University Politics

Student Association to launch free hygiene products this week

Delaney Kuric | Head Illustrator

Ten Tampax Tampons and 10 Maxithins pads will be placed in every women’s and gender neutral bathroom in Schine Student Center, E.S. Bird Library, Life Sciences Complex, Huntington Beard Crouse Hall and the Hall of Languages. Five tampons and five pads will be in the men’s restrooms.

Since this past summer, Keelan Erhard, the co-chair of student life for the Student Association, has wanted to make menstrual hygiene products available for students at no cost.

After hearing from a friend who attends John Carroll University in University Heights, Ohio, that these products were available for free, Erhard said there was no reason the same couldn’t take place at Syracuse University.

Erhard brought the initiative to SA and has since been working to make the products available at SU. The products will be available starting this Friday in five locations around main campus: Schine Student Center, E.S. Bird Library, Life Sciences Complex, Huntington Beard Crouse Hall and the Hall of Languages.

There will be 10 Tampax Tampons and 10 Maxithins pads in every women’s and gender neutral bathroom in those five academic buildings, and five tampons and five pads in the men’s restrooms, Erhard said. The products will be distributed and restocked by “a group of volunteers” every Friday, he added.

All of the tampons and pads have been provided and paid for by SA, within the organization’s student advancement budget, making them free to students. The initiative will start out with a budget of $1,000, Erhard said.

The availability of menstrual hygiene products has been of interest at several universities across the United States in the past few months. Brown University in Providence, Rhode Island, made menstrual hygiene products available in academic bathrooms this past September.

In addition, the Student Assembly at Cornell University, an SU peer institution, passed a referendum with 78.6 percent of the vote in September to make menstrual hygiene products free to students.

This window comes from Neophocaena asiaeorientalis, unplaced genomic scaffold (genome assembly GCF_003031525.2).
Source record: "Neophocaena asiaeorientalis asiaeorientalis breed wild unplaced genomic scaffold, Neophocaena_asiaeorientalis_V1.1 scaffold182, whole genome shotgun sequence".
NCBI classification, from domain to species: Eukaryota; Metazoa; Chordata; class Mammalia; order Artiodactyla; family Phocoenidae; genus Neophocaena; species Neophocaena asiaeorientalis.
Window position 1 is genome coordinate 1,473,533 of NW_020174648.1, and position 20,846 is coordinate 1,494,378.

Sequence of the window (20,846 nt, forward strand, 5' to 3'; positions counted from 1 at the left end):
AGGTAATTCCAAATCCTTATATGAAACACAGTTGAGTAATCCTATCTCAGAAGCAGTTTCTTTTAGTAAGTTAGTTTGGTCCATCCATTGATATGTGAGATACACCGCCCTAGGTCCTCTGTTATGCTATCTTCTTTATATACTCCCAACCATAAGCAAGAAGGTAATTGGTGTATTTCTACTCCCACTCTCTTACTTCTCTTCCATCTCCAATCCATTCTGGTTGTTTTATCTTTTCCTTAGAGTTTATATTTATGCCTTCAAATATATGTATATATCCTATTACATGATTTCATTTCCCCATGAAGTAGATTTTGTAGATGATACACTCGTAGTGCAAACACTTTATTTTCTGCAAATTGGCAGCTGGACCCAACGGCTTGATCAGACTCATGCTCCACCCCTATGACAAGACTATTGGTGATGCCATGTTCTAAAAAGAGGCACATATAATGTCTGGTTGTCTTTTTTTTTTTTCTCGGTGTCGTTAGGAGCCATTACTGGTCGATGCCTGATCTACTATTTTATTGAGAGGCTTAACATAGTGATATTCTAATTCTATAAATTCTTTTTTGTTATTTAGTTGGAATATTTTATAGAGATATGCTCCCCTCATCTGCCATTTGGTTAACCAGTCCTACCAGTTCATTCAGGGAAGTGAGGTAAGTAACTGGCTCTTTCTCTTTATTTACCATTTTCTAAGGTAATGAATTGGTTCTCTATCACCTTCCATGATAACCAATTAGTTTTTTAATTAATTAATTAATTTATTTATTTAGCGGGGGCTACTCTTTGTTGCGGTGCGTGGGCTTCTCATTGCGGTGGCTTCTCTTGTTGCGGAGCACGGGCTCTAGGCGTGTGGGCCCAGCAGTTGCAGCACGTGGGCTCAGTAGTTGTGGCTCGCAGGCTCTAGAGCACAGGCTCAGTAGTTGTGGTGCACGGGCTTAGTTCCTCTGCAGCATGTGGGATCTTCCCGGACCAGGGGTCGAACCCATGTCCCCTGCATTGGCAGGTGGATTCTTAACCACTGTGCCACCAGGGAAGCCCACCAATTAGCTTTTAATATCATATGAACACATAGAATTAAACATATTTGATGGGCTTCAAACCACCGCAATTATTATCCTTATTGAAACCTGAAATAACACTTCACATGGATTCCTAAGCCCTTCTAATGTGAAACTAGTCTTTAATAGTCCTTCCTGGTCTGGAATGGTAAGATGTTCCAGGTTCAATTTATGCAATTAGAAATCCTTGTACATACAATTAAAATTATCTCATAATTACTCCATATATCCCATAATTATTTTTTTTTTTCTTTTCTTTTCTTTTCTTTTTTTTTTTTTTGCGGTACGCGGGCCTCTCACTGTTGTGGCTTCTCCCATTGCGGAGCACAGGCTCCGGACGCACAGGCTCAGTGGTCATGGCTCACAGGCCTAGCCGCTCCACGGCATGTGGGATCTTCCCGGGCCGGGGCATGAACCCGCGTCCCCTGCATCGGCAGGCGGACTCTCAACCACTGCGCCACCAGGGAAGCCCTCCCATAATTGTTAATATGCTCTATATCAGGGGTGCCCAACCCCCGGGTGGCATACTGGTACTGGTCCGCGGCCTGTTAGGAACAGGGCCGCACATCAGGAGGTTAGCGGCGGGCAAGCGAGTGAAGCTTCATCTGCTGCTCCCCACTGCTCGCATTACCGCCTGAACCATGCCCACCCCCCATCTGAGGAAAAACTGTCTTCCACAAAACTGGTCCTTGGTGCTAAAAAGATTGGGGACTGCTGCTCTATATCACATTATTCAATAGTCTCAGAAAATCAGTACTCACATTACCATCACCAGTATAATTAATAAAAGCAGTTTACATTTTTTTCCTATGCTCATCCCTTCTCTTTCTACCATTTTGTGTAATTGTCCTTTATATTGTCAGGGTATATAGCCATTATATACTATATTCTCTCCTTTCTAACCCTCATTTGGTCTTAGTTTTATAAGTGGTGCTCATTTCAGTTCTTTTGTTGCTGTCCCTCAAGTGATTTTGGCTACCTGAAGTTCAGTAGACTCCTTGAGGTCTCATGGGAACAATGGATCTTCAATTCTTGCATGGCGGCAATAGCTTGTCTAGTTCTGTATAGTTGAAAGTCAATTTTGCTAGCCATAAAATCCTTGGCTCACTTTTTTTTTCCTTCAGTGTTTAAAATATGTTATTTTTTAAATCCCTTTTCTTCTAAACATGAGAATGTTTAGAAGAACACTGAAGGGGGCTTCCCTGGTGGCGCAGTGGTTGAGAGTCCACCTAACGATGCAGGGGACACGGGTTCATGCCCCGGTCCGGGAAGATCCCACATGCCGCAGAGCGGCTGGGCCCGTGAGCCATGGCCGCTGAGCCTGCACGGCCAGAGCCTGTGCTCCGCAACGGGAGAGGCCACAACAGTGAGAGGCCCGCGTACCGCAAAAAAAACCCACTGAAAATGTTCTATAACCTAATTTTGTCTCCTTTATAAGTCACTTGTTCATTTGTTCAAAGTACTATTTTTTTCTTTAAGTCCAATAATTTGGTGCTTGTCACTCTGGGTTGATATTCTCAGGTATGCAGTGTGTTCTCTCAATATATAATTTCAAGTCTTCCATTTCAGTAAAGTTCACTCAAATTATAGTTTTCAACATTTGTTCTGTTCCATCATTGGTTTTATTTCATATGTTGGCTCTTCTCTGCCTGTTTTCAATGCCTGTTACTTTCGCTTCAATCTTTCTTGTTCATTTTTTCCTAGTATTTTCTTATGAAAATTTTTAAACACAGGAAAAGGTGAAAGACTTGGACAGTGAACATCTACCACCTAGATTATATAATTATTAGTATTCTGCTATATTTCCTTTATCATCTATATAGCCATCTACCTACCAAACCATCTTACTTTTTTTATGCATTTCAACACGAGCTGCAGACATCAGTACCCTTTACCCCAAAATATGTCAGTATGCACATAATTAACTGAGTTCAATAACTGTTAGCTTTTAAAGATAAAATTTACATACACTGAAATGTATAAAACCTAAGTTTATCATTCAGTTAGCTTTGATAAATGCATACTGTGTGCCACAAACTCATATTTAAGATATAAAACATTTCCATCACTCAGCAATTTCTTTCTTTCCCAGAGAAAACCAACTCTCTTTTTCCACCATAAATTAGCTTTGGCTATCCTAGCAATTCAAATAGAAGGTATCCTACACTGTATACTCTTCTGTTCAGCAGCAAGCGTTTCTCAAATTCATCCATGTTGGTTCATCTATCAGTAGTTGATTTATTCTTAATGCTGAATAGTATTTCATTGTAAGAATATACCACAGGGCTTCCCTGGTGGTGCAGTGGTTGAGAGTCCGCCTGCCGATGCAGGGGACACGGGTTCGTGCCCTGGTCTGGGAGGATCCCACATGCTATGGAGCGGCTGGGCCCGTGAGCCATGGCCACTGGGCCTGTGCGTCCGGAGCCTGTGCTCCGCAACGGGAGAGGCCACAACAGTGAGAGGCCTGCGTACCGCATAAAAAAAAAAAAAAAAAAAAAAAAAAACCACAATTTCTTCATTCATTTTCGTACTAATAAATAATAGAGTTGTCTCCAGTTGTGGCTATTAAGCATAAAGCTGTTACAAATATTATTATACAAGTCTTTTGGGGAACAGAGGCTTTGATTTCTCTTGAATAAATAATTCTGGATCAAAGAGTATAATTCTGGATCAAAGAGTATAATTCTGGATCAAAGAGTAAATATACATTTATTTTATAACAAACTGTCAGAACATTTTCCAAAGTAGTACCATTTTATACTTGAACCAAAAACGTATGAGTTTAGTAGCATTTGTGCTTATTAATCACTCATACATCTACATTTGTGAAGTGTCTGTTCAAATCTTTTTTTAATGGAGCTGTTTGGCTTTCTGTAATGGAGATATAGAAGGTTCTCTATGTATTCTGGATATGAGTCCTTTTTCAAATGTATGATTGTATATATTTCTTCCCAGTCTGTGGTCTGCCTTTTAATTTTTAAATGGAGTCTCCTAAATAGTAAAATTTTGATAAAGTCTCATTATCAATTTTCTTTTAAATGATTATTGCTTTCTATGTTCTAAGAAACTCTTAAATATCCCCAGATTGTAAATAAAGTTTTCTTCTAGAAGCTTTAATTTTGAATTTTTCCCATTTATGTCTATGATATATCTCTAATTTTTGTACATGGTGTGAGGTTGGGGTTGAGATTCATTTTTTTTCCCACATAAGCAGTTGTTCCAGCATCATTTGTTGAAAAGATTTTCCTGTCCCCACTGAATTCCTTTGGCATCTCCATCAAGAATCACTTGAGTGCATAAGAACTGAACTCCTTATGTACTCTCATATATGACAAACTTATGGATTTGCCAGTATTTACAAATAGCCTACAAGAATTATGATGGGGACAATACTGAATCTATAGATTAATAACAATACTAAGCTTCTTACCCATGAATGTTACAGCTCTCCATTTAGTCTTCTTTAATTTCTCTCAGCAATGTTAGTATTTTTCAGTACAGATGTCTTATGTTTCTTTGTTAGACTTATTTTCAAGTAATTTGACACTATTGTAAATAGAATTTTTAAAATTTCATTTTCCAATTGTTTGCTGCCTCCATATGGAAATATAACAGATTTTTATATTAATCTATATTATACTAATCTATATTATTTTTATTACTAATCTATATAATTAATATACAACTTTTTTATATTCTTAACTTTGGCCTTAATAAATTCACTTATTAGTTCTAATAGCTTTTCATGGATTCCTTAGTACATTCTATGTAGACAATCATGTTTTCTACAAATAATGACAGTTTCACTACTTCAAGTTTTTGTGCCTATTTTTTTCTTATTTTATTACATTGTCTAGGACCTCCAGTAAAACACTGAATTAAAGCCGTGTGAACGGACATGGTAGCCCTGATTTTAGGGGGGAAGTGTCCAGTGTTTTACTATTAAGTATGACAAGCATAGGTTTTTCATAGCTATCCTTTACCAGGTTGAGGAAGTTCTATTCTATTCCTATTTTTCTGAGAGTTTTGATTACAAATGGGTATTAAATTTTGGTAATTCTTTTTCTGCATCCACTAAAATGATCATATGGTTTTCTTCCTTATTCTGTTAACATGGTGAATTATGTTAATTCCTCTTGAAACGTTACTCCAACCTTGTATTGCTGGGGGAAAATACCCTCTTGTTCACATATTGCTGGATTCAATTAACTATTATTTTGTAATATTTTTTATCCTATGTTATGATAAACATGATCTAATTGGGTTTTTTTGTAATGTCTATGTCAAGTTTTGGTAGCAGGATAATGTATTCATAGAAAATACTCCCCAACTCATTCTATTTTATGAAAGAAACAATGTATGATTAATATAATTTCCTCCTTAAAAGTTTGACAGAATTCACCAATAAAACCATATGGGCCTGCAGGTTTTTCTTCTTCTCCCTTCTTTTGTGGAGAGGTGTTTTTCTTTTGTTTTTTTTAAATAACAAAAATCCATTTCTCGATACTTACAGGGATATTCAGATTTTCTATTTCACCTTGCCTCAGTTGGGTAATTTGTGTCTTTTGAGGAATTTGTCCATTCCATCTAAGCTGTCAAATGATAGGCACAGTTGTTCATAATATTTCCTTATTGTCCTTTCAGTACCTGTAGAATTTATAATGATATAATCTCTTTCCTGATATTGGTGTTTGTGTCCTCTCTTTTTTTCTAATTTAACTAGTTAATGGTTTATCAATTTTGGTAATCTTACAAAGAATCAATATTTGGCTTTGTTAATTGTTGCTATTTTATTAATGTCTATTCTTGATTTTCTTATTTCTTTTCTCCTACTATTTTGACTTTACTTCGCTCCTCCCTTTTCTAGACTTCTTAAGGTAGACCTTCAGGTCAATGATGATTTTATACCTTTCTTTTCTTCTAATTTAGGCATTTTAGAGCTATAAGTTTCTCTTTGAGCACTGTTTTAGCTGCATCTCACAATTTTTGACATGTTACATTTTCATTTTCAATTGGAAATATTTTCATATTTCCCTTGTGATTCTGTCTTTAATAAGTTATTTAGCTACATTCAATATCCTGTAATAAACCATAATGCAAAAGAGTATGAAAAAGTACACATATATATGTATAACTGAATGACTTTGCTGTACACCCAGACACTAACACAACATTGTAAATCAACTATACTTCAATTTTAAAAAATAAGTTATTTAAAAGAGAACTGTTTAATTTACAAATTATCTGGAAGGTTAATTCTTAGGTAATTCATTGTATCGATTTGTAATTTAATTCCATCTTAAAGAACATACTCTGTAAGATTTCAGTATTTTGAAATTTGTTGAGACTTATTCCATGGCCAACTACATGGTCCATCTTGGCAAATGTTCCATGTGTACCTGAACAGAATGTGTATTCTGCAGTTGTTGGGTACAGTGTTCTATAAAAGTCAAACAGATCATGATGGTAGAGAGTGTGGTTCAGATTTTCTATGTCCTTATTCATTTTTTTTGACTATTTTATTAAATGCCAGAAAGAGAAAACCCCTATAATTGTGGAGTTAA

Erhard said he hopes the products will be available at all academic buildings on campus and by next semester at all non-residential buildings as the program moves forward.

“While that is certainly not a guarantee by any means, I do think that it should be something that the university and Physical Plant look into,” Erhard said.

With the introduction of the initiative, Erhard said it is important to note that it can be a sensitive issue for the students on campus. He said phrases such as “feminine” products or “feminine hygiene” are two examples that are not inclusive to the whole campus community.

“Both trans(gender) men and cis(gender) women menstruate,” he said. “We should not try to gender menstrual products so that we are inclusive of everyone who uses them.”

There will be a presentation during the SA meeting by the co-chairs of the Student Life committee during this week’s meeting, which will take place on Tuesday rather than Monday because of Halloween. This meeting will include an update on the hygiene product launch as well as other initiatives, said Anjani Ladhar, co-chair of the student life committee.

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